To begin, keep the skis somewhere stable, and tie the brakes up. This will help in keeping the ski still, and will make your job easier. Once this is done, clean the base of your ski with a damp cloth. 

Next, heat up the waxing iron, the required temperature will usually be given on the wax pack. Hold the wax bar against the iron and drip the melted wax onto the ski. 

Afterwards, spread the wax throughout the ski using the iron. Make sure to not  leave the iron in the same place for too long, as this might damage the skis. 

When both skis are completely covered in wax, keep them aside to cool down. 30 minutes or so will do the trick. The longer the cooling time, the BETTER the end result.

Step 2: Scrape

Now it’s time to get rid of the excess wax. Using their scraper, firmly scrape the extra wax off. Use the base of the scraper, not the edges. Start from the tip and go up the way to the tail. Remove as much wax as possible.

Step 3: Brushing

Now that waxing and scraping is all done, the only thing left to do is brush the ski. Just like scraping, start from the tip and end in the tail. Get rid of as much wax as possible, to get the shiny finish up. 

The order in which the bruises are used is as follows: First brass, then nylon and finally horsehair brush. Although only a nylon brush will do the trick as well.

How Much Does It Cost to Get Skis Waxed

How Much Does It Cost to Get Skis Waxed

If you are getting your skis waxed by a shop, a basic wax will cost you around $10. A full tune will cost roughly $50, and will cover everything your ski will need.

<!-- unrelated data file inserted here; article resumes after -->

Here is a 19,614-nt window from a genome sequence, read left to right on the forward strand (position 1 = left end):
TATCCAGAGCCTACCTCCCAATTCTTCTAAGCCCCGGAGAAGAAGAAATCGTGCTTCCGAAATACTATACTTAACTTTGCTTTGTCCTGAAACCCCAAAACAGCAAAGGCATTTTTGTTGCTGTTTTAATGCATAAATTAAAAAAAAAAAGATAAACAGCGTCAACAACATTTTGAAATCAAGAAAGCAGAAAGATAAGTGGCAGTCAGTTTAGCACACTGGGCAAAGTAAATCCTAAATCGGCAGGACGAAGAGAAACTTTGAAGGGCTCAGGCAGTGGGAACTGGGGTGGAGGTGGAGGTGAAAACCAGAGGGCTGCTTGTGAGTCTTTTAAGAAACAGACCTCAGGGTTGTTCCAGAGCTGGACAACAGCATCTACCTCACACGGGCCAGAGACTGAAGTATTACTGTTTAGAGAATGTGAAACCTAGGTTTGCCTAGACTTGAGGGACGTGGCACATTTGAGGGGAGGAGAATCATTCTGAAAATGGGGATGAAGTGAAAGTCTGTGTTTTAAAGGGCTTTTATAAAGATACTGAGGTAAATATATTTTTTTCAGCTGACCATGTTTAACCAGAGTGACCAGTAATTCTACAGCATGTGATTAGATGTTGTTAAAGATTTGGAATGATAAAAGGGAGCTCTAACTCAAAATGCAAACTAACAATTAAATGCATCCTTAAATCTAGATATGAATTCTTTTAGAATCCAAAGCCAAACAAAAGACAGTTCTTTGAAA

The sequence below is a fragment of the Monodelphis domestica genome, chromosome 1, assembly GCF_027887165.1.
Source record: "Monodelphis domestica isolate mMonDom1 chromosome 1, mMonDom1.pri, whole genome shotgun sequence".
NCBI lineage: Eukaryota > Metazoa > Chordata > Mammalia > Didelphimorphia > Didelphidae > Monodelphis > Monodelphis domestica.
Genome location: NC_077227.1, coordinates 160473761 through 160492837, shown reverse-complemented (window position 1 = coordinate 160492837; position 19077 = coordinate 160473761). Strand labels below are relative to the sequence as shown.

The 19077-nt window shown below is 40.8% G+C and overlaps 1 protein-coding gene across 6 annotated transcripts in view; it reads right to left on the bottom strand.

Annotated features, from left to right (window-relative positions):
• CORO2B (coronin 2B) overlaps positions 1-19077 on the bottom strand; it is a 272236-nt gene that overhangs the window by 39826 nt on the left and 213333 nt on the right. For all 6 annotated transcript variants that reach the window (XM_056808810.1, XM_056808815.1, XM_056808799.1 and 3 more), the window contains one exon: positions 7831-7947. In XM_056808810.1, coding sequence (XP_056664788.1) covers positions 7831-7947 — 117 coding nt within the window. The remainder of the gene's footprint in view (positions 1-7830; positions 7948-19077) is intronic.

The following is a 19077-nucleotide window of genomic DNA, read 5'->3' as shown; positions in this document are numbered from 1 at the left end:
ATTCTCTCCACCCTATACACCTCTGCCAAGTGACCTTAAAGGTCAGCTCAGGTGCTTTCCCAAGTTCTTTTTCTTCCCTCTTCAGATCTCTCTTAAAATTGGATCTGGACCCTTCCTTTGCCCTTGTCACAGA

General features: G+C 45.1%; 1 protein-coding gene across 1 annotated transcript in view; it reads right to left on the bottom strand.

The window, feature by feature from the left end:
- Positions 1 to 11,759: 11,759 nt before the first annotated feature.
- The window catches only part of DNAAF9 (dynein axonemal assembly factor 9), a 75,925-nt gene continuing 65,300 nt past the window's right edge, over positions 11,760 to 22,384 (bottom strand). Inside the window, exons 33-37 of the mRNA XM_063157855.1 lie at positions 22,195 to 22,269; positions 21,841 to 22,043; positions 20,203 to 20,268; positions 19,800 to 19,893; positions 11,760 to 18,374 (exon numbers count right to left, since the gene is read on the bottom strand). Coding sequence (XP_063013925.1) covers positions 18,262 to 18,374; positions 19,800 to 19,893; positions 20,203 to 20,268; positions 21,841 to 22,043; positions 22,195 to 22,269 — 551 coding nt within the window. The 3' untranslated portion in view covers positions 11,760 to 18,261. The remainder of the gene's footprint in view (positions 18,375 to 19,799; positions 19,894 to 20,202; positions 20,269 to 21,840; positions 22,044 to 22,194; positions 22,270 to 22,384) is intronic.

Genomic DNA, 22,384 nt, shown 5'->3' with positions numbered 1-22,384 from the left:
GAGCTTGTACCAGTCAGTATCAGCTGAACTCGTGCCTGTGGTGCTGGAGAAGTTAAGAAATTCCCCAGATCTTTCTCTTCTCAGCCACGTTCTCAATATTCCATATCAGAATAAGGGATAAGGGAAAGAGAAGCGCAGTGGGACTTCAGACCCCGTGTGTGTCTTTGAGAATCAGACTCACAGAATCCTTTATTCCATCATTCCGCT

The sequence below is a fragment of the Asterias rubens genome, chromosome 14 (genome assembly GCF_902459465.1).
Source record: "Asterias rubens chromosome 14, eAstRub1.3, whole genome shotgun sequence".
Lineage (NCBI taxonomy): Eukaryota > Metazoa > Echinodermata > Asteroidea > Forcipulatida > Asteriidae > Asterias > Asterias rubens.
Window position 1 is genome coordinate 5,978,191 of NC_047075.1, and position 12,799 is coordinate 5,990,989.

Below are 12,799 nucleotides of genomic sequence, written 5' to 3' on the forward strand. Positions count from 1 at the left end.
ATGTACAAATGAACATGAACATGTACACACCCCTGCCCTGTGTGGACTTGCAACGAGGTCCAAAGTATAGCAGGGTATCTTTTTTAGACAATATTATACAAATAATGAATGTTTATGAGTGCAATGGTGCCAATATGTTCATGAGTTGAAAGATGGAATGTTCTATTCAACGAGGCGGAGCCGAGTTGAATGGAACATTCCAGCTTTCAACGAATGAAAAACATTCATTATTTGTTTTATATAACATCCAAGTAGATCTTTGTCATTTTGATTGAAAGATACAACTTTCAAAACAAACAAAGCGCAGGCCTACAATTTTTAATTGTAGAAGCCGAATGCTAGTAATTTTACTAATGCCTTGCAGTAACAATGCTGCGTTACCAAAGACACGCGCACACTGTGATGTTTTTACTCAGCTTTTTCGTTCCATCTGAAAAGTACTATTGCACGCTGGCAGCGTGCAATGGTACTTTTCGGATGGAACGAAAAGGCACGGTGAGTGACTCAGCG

If you plan on waxing the skies by yourself, the overall cost will be around $70-80. But this will be a one time cost, since all the equipment can be reused for a long time. The only thing that needs to be repurchased would be the wax sticks and rubber bands. 

This price adds up as follows;

  • The waxing iron will cost around $40.
  • The scraper will only cost $5
  • The brushes will also cost only around $10
  • The rubber bands will not cost a lot as well.
  • The wax will also cost sound only $10-15 

How Often to Wax Skis

How Often to Wax Skis

Waxing your skis at least once a month is normally suggested, and more frequently if you ski regularly or store them in damp circumstances. 

Waxing your skis will keep them fast and robust while also extending their lifespan. So, if you enjoy skiing, take care of your skis by waxing them on a regular basis.


Skis must be waxed before being used on the slopes, be it new or used. You may wax your skis in two ways: by a professional or by yourself. 

Waxing skis helps to maintain them fast and strong, while also increasing their life span. Skis should be waxed at least once a month, and more frequently if you ski frequently or in wet weather. Taking proper care of your skis will help you use them for a long time, and make your ski trips a lot less dangerous. Plus, it’s yours, and yours to protect.

Sharing is caring!

Picture of Lisa Hayden-Matthews

Lisa Hayden-Matthews

An avid Skier, bike rider, triathlon enthusiast, amateurish beach volleyball player and nature lover who has never lost a dare! I manage the overall Editorial section for the magazine here and occasionally chip in with my own nature photographs, when required.
0 0 votes
Article Rating
Notify of
Inline Feedbacks
View all comments

Related Posts

Subscribe To Our NewsLetter!

Would love your thoughts, please comment.x